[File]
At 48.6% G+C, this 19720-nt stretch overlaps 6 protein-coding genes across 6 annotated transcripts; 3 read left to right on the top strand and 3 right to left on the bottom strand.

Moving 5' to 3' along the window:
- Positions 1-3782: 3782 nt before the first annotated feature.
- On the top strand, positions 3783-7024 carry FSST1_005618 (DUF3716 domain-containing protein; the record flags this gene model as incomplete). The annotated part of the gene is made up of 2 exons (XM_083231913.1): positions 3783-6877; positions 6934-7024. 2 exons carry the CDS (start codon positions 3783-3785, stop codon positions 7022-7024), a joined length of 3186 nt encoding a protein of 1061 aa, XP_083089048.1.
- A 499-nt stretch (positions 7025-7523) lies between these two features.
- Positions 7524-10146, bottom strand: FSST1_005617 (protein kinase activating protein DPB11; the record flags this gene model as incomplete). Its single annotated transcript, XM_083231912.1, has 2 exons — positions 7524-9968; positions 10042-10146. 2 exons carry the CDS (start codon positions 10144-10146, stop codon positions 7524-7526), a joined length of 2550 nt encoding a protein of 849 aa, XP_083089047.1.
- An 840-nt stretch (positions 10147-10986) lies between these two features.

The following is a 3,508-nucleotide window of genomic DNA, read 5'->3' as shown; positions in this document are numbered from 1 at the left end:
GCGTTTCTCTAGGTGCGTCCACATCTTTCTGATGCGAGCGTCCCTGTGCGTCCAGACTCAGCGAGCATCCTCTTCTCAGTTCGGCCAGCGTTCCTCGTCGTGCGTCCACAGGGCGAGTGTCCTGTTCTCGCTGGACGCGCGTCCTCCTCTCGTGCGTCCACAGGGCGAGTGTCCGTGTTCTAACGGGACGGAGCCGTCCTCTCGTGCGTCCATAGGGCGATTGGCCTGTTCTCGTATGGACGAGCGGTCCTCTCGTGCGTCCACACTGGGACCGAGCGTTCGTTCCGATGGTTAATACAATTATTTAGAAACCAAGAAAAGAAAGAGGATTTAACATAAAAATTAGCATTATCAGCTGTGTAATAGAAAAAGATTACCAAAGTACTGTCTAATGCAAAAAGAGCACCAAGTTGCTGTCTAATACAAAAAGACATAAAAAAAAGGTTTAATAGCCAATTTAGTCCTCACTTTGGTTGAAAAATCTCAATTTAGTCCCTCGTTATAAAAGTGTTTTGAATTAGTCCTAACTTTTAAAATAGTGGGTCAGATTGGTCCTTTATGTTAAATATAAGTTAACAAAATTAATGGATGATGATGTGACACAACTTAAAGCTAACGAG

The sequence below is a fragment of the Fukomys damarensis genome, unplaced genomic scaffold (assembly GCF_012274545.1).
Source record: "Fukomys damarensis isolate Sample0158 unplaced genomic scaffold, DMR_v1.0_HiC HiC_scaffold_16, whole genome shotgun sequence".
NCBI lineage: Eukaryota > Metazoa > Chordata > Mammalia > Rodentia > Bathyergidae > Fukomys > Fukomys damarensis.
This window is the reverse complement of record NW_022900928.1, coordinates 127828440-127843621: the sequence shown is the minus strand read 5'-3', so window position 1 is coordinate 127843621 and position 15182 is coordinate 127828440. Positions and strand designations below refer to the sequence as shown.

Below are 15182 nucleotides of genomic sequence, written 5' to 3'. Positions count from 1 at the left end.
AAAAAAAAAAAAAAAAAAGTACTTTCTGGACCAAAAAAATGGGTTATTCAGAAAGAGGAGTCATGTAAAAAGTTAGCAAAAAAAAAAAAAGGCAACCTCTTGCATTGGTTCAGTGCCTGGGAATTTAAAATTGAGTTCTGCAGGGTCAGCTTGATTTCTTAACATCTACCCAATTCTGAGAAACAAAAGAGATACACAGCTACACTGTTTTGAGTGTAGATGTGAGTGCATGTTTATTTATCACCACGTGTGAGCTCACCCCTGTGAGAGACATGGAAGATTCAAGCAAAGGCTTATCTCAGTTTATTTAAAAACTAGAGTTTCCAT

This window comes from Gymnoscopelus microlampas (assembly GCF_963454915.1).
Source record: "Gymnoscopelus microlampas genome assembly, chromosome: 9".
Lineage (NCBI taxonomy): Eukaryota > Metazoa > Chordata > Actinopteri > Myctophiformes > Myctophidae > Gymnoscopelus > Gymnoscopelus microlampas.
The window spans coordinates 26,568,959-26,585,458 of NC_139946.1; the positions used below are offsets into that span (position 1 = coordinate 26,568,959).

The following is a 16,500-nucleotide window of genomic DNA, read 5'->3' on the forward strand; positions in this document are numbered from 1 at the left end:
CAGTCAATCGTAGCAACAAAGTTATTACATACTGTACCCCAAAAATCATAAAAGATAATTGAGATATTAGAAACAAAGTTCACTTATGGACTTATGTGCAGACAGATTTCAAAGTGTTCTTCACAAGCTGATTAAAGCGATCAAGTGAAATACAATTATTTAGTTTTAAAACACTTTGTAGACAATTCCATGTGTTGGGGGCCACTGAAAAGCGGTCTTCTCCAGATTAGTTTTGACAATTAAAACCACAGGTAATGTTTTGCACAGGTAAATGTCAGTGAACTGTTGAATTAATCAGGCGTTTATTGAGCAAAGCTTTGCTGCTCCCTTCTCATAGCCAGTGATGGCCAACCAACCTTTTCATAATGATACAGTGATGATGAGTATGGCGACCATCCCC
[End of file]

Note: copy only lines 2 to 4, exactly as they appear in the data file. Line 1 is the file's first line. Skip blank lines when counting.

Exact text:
Moving 5' to 3' along the window:
- Positions 1-3782: 3782 nt before the first annotated feature.
- On the top strand, positions 3783-7024 carry FSST1_005618 (DUF3716 domain-containing protein; the record flags this gene model as incomplete). The annotated part of the gene is made up of 2 exons (XM_083231913.1): positions 3783-6877; positions 6934-7024. 2 exons carry the CDS (start codon positions 3783-3785, stop codon positions 7022-7024), a joined length of 3186 nt encoding a protein of 1061 aa, XP_083089048.1.